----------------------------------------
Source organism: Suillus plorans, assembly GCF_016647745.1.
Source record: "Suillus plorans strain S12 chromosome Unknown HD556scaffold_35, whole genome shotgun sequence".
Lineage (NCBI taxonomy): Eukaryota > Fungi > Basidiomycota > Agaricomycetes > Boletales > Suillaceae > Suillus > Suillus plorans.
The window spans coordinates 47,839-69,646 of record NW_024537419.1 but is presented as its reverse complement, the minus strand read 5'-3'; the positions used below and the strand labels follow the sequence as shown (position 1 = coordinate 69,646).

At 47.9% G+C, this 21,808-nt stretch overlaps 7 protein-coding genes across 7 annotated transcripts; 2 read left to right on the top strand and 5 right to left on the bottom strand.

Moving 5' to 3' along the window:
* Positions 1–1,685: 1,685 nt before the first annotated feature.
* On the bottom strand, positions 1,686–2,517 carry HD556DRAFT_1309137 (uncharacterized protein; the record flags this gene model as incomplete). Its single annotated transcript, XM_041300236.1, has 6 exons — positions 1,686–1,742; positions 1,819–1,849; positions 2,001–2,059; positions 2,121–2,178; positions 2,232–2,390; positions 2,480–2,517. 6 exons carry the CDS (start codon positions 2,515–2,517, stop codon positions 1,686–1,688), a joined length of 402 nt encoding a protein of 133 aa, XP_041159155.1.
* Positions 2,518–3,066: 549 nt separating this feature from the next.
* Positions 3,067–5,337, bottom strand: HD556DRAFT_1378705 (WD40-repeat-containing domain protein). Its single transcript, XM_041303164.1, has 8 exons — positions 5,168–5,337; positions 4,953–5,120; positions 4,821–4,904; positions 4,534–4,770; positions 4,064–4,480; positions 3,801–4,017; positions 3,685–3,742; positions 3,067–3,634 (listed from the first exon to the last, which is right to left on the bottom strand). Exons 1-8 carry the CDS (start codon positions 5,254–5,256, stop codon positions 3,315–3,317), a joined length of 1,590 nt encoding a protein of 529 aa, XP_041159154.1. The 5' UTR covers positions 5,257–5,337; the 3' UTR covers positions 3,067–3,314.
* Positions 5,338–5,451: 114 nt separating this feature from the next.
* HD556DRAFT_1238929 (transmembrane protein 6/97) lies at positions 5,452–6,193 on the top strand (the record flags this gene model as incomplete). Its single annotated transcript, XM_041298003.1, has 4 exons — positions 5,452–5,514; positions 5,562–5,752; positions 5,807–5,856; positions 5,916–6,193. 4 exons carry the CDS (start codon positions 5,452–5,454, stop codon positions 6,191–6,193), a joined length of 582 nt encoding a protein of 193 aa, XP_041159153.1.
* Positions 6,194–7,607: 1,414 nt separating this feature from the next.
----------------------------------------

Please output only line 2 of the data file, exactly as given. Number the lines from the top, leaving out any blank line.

Source record: "Suillus plorans strain S12 chromosome Unknown HD556scaffold_35, whole genome shotgun sequence".